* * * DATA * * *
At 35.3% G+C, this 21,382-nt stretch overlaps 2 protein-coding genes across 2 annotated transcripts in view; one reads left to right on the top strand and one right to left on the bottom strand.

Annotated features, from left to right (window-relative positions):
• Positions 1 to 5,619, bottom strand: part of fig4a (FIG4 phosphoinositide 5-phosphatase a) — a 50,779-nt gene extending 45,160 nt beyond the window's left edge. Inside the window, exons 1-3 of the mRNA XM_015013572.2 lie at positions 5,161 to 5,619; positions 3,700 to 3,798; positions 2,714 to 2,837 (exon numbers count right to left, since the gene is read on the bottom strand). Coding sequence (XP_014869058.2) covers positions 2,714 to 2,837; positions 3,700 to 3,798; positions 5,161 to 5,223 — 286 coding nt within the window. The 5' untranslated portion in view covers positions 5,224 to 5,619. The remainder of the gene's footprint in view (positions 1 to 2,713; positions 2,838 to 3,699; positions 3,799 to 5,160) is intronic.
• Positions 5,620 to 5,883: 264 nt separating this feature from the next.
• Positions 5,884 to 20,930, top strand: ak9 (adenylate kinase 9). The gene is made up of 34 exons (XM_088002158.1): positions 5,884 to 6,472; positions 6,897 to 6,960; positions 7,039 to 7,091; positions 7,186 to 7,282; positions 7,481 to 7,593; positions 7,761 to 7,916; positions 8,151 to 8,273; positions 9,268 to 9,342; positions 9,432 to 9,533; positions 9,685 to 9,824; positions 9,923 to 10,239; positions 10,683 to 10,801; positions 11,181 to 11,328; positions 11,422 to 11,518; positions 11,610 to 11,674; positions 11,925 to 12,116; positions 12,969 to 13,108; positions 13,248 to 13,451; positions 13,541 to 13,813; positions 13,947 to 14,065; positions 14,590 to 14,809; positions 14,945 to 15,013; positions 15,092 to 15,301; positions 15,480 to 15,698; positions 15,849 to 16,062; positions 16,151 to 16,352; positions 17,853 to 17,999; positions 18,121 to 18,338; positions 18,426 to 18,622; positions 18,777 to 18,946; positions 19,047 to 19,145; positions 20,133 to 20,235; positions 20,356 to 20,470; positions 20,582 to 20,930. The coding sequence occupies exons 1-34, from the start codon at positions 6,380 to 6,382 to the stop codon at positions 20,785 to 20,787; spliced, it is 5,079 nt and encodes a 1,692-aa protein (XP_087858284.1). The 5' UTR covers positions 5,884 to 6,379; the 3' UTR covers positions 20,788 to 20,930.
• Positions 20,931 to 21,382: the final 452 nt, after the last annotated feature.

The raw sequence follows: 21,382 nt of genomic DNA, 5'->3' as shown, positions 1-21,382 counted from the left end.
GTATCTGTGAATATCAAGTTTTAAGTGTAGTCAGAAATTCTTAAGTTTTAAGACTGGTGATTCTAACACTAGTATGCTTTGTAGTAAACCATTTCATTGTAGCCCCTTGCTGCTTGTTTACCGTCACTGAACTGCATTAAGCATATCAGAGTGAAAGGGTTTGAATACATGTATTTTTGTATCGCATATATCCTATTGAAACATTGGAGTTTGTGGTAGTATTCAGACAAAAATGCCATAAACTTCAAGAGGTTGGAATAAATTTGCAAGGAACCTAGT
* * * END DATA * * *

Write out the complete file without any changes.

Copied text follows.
At 35.3% G+C, this 21,382-nt stretch overlaps 2 protein-coding genes across 2 annotated transcripts in view; one reads left to right on the top strand and one right to left on the bottom strand.

Annotated features, from left to right (window-relative positions):
• Positions 1 to 5,619, bottom strand: part of fig4a (FIG4 phosphoinositide 5-phosphatase a) — a 50,779-nt gene extending 45,160 nt beyond the window's left edge. Inside the window, exons 1-3 of the mRNA XM_015013572.2 lie at positions 5,161 to 5,619; positions 3,700 to 3,798; positions 2,714 to 2,837 (exon numbers count right to left, since the gene is read on the bottom strand). Coding sequence (XP_014869058.2) covers positions 2,714 to 2,837; positions 3,700 to 3,798; positions 5,161 to 5,223 — 286 coding nt within the window. The 5' untranslated portion in view covers positions 5,224 to 5,619. The remainder of the gene's footprint in view (positions 1 to 2,713; positions 2,838 to 3,699; positions 3,799 to 5,160) is intronic.
• Positions 5,620 to 5,883: 264 nt separating this feature from the next.
• Positions 5,884 to 20,930, top strand: ak9 (adenylate kinase 9). The gene is made up of 34 exons (XM_088002158.1): positions 5,884 to 6,472; positions 6,897 to 6,960; positions 7,039 to 7,091; positions 7,186 to 7,282; positions 7,481 to 7,593; positions 7,761 to 7,916; positions 8,151 to 8,273; positions 9,268 to 9,342; positions 9,432 to 9,533; positions 9,685 to 9,824; positions 9,923 to 10,239; positions 10,683 to 10,801; positions 11,181 to 11,328; positions 11,422 to 11,518; positions 11,610 to 11,674; positions 11,925 to 12,116; positions 12,969 to 13,108; positions 13,248 to 13,451; positions 13,541 to 13,813; positions 13,947 to 14,065; positions 14,590 to 14,809; positions 14,945 to 15,013; positions 15,092 to 15,301; positions 15,480 to 15,698; positions 15,849 to 16,062; positions 16,151 to 16,352; positions 17,853 to 17,999; positions 18,121 to 18,338; positions 18,426 to 18,622; positions 18,777 to 18,946; positions 19,047 to 19,145; positions 20,133 to 20,235; positions 20,356 to 20,470; positions 20,582 to 20,930. The coding sequence occupies exons 1-34, from the start codon at positions 6,380 to 6,382 to the stop codon at positions 20,785 to 20,787; spliced, it is 5,079 nt and encodes a 1,692-aa protein (XP_087858284.1). The 5' UTR covers positions 5,884 to 6,379; the 3' UTR covers positions 20,788 to 20,930.
• Positions 20,931 to 21,382: the final 452 nt, after the last annotated feature.

The raw sequence follows: 21,382 nt of genomic DNA, 5'->3' as shown, positions 1-21,382 counted from the left end.
GTATCTGTGAATATCAAGTTTTAAGTGTAGTCAGAAATTCTTAAGTTTTAAGACTGGTGATTCTAACACTAGTATGCTTTGTAGTAAACCATTTCATTGTAGCCCCTTGCTGCTTGTTTACCGTCACTGAACTGCATTAAGCATATCAGAGTGAAAGGGTTTGAATACATGTATTTTTGTATCGCATATATCCTATTGAAACATTGGAGTTTGTGGTAGTATTCAGACAAAAATGCCATAAACTTCAAGAGGTTGGAATAAATTTGCAAGGAACCTAGT